Photo: Education in Mexico
The 6th International Educational Innovation Congress drew thousands of participants to Mexico City, where they examined new trends in the field, science education and the role of non-governmental organizations in setting educational policy, an organizer said.
“Our idea is that as a civil society we should participate in education, not be satisfied with the initiatives of authorities and unions,” Ibero-American Association for Education Partnerships president Isaac Moscatel told Efe.
The association and Mexico’s ORT Organization have been organizing the congress since 2008.
The two-day congress, which ended on Wednesday, drew more than 5,000 teachers, administrators, education professors, psychologists, officials and members of the public.
Non-governmental organizations have been trying to gain more say in how education policy is set in Mexico, whose school systems are plagued with numerous problems.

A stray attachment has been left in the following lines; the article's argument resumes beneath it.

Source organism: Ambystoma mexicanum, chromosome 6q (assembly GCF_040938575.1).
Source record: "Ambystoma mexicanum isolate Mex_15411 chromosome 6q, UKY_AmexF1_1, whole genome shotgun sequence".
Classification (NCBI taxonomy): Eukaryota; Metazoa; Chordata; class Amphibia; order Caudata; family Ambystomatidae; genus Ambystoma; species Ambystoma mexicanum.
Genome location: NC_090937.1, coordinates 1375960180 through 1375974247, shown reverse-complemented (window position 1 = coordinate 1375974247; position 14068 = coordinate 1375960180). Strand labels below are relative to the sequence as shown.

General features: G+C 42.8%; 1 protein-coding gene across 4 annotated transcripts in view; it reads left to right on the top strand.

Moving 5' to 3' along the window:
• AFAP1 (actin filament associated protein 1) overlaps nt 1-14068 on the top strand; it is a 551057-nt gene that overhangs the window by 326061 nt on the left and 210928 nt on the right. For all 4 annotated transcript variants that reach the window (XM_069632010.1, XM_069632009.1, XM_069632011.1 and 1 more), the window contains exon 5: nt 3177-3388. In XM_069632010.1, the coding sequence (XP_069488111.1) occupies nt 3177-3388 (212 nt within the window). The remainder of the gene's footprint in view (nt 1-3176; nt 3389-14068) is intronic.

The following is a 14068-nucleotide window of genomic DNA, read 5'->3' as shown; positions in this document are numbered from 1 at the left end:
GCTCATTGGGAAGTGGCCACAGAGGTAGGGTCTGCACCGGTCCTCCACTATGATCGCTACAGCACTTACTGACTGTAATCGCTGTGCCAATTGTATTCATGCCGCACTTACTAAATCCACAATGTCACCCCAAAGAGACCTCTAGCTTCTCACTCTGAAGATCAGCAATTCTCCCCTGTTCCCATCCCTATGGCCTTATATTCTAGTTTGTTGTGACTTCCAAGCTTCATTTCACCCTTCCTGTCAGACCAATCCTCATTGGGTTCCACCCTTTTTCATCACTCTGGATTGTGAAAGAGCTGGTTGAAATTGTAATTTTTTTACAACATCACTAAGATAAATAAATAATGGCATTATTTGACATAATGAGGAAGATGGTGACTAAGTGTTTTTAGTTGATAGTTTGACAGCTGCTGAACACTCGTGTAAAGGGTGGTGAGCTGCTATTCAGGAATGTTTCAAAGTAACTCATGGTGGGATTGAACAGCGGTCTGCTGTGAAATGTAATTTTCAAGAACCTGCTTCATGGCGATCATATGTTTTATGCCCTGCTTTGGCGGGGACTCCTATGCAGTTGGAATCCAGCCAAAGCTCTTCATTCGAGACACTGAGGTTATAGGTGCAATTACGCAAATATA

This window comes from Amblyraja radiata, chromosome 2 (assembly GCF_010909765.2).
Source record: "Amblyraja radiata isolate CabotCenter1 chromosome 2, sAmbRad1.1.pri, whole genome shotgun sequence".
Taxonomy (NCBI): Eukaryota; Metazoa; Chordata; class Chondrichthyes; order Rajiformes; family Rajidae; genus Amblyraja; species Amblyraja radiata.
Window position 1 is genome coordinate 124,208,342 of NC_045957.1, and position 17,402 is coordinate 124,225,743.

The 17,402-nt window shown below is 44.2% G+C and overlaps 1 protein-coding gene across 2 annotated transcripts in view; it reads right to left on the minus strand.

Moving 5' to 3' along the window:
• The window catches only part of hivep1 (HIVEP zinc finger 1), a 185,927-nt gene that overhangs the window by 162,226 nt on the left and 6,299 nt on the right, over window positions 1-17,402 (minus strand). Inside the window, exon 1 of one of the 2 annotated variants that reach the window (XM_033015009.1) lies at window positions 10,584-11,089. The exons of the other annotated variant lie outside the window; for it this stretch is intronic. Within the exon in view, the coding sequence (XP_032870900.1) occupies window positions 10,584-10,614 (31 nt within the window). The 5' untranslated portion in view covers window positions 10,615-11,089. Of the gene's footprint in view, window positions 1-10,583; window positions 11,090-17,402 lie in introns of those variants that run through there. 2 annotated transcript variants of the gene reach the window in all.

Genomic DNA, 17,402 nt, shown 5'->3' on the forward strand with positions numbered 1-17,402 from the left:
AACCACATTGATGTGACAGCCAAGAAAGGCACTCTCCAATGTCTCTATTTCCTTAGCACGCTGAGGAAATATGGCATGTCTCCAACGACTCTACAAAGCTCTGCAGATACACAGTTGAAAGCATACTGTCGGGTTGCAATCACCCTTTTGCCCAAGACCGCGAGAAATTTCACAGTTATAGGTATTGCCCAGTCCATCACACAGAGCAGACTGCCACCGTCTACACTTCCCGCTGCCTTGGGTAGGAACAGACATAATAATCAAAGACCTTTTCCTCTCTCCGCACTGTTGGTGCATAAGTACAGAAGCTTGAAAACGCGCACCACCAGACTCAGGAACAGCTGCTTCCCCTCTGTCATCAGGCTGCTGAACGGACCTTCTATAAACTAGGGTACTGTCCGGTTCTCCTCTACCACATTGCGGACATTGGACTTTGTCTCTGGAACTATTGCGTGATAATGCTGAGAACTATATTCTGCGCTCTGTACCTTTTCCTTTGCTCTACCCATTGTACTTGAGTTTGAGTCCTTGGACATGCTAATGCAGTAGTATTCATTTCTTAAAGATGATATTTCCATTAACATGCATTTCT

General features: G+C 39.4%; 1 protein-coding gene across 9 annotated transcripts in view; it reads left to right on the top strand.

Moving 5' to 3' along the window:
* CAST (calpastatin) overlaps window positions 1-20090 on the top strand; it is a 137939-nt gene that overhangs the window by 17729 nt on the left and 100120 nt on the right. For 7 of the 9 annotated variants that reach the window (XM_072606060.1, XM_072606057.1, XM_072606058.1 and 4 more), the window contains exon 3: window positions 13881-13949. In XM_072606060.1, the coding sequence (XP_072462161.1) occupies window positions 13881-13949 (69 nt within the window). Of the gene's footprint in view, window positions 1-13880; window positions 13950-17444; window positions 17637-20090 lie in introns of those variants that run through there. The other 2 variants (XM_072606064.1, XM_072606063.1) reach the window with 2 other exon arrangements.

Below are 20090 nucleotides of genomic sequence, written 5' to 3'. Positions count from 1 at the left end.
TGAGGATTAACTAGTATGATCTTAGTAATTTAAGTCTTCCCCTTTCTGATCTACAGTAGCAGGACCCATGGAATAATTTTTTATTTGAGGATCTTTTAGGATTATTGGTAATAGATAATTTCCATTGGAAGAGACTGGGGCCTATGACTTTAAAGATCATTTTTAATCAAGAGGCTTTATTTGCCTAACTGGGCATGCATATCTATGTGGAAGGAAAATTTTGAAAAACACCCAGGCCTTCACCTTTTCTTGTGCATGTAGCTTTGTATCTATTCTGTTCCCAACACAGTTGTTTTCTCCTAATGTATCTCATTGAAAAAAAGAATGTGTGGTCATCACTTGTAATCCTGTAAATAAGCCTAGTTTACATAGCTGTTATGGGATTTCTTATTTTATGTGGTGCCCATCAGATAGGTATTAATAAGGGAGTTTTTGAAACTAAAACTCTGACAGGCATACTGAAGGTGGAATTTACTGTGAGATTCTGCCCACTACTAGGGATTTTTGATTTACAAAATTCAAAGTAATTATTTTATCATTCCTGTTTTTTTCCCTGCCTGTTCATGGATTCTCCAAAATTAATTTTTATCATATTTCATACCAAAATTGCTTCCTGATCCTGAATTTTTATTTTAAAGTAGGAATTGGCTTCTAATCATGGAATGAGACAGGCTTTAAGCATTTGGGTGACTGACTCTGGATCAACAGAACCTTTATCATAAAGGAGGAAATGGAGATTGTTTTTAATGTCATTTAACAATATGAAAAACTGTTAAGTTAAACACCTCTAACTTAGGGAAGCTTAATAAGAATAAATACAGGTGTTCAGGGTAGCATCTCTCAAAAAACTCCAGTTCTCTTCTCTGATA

The 2009 Program for International Student Assessment, or PISA, ranked Mexico last among the 34 Organization for Economic Cooperation and Development, or OECD, member countries and 48th out of the 65 countries evaluated.
President Enrique Peña Nieto proposed on Dec. 10 that the constitution be amended to promote educational quality and give the government control over teaching.
Congress approved the reforms on Dec. 21 and the majority of state legislatures gave their approval on Jan. 16, opening the way for implementation.
The reforms call for creating a teaching profession free of union interference, with a system for evaluating educators overseen by an independent body.